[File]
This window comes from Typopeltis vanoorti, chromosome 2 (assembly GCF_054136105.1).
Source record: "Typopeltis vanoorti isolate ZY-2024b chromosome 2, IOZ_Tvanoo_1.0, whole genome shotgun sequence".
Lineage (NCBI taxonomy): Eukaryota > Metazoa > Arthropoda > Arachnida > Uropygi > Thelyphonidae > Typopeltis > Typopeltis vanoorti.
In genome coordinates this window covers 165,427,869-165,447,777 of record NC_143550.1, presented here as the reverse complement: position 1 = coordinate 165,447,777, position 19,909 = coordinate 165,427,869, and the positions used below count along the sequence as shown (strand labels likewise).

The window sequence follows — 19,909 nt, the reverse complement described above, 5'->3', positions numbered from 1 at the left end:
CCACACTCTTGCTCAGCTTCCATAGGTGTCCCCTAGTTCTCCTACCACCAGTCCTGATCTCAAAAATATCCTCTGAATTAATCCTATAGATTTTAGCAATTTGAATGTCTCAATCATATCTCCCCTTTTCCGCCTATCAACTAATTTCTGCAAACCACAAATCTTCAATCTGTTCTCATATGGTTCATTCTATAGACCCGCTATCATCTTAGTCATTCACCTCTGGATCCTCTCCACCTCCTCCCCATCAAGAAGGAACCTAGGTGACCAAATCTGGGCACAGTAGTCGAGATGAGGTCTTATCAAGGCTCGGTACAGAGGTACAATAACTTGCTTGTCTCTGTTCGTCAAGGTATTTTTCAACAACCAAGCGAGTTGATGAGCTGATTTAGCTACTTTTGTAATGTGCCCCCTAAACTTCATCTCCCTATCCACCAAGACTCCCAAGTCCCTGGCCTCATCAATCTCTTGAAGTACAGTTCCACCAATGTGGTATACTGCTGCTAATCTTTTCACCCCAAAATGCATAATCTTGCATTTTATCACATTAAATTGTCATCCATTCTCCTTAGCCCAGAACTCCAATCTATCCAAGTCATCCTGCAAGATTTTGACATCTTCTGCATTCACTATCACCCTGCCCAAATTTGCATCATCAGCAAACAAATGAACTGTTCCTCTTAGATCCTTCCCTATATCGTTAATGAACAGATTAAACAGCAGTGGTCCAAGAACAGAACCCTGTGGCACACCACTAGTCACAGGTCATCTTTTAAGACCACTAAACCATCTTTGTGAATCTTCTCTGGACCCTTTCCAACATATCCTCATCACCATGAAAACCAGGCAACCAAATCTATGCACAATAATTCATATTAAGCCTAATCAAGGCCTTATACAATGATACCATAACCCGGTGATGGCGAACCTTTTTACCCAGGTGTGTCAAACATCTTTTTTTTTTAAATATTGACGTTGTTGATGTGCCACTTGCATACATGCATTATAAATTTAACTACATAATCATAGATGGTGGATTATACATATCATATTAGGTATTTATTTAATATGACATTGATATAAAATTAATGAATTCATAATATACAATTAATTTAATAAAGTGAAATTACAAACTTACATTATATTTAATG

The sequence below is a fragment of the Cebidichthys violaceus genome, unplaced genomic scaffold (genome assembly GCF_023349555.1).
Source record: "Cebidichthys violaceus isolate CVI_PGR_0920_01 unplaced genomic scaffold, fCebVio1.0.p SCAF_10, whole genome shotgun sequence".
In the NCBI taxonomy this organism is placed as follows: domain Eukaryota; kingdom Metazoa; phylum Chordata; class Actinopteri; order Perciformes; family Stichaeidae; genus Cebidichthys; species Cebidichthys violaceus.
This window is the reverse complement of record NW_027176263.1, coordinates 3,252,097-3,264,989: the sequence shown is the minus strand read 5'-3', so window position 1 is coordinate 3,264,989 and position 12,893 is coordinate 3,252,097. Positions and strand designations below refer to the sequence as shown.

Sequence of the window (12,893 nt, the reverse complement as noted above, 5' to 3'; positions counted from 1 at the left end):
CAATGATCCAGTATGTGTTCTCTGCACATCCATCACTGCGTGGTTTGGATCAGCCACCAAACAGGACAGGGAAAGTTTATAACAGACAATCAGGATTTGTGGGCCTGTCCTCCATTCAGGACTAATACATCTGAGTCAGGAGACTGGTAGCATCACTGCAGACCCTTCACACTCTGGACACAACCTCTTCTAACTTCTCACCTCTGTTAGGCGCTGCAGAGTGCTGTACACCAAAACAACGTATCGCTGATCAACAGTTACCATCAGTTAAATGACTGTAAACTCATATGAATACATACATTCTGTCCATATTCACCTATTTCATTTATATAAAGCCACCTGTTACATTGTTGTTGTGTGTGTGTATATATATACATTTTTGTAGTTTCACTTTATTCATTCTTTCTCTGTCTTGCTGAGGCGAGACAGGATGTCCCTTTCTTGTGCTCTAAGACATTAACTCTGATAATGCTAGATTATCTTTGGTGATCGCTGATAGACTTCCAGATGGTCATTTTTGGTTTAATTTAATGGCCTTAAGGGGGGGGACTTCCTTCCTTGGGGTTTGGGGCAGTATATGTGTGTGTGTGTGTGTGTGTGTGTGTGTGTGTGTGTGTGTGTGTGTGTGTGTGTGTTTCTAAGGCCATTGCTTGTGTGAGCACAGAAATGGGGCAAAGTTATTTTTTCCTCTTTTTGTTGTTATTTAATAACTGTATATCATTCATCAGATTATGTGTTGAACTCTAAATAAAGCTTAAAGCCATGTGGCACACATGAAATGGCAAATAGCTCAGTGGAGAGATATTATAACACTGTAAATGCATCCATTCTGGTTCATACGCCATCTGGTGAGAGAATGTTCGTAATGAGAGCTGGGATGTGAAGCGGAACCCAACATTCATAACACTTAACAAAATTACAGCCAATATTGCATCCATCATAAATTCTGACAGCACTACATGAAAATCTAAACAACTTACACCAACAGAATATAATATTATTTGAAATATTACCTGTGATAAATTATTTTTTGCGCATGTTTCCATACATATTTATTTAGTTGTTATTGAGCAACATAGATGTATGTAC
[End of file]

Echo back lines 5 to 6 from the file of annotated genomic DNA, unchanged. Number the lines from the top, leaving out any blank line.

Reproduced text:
The window sequence follows — 19,909 nt, the reverse complement described above, 5'->3', positions numbered from 1 at the left end:
CCACACTCTTGCTCAGCTTCCATAGGTGTCCCCTAGTTCTCCTACCACCAGTCCTGATCTCAAAAATATCCTCTGAATTAATCCTATAGATTTTAGCAATTTGAATGTCTCAATCATATCTCCCCTTTTCCGCCTATCAACTAATTTCTGCAAACCACAAATCTTCAATCTGTTCTCATATGGTTCATTCTATAGACCCGCTATCATCTTAGTCATTCACCTCTGGATCCTCTCCACCTCCTCCCCATCAAGAAGGAACCTAGGTGACCAAATCTGGGCACAGTAGTCGAGATGAGGTCTTATCAAGGCTCGGTACAGAGGTACAATAACTTGCTTGTCTCTGTTCGTCAAGGTATTTTTCAACAACCAAGCGAGTTGATGAGCTGATTTAGCTACTTTTGTAATGTGCCCCCTAAACTTCATCTCCCTATCCACCAAGACTCCCAAGTCCCTGGCCTCATCAATCTCTTGAAGTACAGTTCCACCAATGTGGTATACTGCTGCTAATCTTTTCACCCCAAAATGCATAATCTTGCATTTTATCACATTAAATTGTCATCCATTCTCCTTAGCCCAGAACTCCAATCTATCCAAGTCATCCTGCAAGATTTTGACATCTTCTGCATTCACTATCACCCTGCCCAAATTTGCATCATCAGCAAACAAATGAACTGTTCCTCTTAGATCCTTCCCTATATCGTTAATGAACAGATTAAACAGCAGTGGTCCAAGAACAGAACCCTGTGGCACACCACTAGTCACAGGTCATCTTTTAAGACCACTAAACCATCTTTGTGAATCTTCTCTGGACCCTTTCCAACATATCCTCATCACCATGAAAACCAGGCAACCAAATCTATGCACAATAATTCATATTAAGCCTAATCAAGGCCTTATACAATGATACCATAACCCGGTGATGGCGAACCTTTTTACCCAGGTGTGTCAAACATCTTTTTTTTTTAAATATTGACGTTGTTGATGTGCCACTTGCATACATGCATTATAAATTTAACTACATAATCATAGATGGTGGATTATACATATCATATTAGGTATTTATTTAATATGACATTGATATAAAATTAATGAATTCATAATATACAATTAATTTAATAAAGTGAAATTACAAACTTACATTATATTTAATG